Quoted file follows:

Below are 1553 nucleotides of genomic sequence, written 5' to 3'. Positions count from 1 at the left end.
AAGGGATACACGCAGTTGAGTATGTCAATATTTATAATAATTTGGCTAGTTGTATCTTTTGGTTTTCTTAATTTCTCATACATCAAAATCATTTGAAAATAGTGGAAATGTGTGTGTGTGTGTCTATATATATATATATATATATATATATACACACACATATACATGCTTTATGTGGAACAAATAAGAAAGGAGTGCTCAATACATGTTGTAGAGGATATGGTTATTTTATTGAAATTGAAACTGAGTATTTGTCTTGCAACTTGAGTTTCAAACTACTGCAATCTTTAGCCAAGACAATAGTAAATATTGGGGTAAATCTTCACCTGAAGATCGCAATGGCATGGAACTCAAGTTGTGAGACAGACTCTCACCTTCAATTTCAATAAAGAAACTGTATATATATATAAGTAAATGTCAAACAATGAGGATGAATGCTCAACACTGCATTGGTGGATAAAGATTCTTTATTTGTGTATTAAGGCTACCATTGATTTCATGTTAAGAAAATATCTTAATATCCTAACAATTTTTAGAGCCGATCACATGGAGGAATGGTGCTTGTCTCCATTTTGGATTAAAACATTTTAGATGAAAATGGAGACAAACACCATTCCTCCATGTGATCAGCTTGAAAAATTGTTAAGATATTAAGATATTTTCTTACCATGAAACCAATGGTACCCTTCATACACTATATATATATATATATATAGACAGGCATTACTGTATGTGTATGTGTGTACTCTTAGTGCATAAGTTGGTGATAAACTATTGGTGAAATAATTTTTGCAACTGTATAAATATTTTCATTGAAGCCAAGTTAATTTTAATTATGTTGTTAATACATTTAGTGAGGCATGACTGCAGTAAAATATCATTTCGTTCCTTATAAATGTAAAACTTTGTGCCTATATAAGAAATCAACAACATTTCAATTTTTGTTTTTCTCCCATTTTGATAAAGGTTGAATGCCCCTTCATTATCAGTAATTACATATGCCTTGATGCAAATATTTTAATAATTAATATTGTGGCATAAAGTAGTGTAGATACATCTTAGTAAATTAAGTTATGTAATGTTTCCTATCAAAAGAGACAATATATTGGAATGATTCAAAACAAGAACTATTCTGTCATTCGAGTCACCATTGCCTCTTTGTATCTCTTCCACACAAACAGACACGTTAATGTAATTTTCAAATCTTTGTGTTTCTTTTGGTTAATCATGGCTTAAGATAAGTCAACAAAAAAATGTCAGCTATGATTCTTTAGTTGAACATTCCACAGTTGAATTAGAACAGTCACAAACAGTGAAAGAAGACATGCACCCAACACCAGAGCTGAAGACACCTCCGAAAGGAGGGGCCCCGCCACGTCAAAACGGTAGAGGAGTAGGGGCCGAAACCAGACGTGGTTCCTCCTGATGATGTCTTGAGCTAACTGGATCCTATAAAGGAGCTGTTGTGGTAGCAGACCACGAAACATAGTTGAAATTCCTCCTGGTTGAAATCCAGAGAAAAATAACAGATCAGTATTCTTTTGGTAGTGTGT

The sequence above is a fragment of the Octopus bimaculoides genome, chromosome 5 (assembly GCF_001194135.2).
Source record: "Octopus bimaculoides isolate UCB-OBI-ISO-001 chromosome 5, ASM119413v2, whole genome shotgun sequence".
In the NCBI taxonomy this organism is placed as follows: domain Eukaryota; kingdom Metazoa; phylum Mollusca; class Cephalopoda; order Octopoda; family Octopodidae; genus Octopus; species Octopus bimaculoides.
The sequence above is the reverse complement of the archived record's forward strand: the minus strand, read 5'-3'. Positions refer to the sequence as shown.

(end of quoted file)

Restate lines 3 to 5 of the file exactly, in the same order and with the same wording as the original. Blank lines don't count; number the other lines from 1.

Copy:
The sequence above is a fragment of the Octopus bimaculoides genome, chromosome 5 (assembly GCF_001194135.2).
Source record: "Octopus bimaculoides isolate UCB-OBI-ISO-001 chromosome 5, ASM119413v2, whole genome shotgun sequence".
In the NCBI taxonomy this organism is placed as follows: domain Eukaryota; kingdom Metazoa; phylum Mollusca; class Cephalopoda; order Octopoda; family Octopodidae; genus Octopus; species Octopus bimaculoides.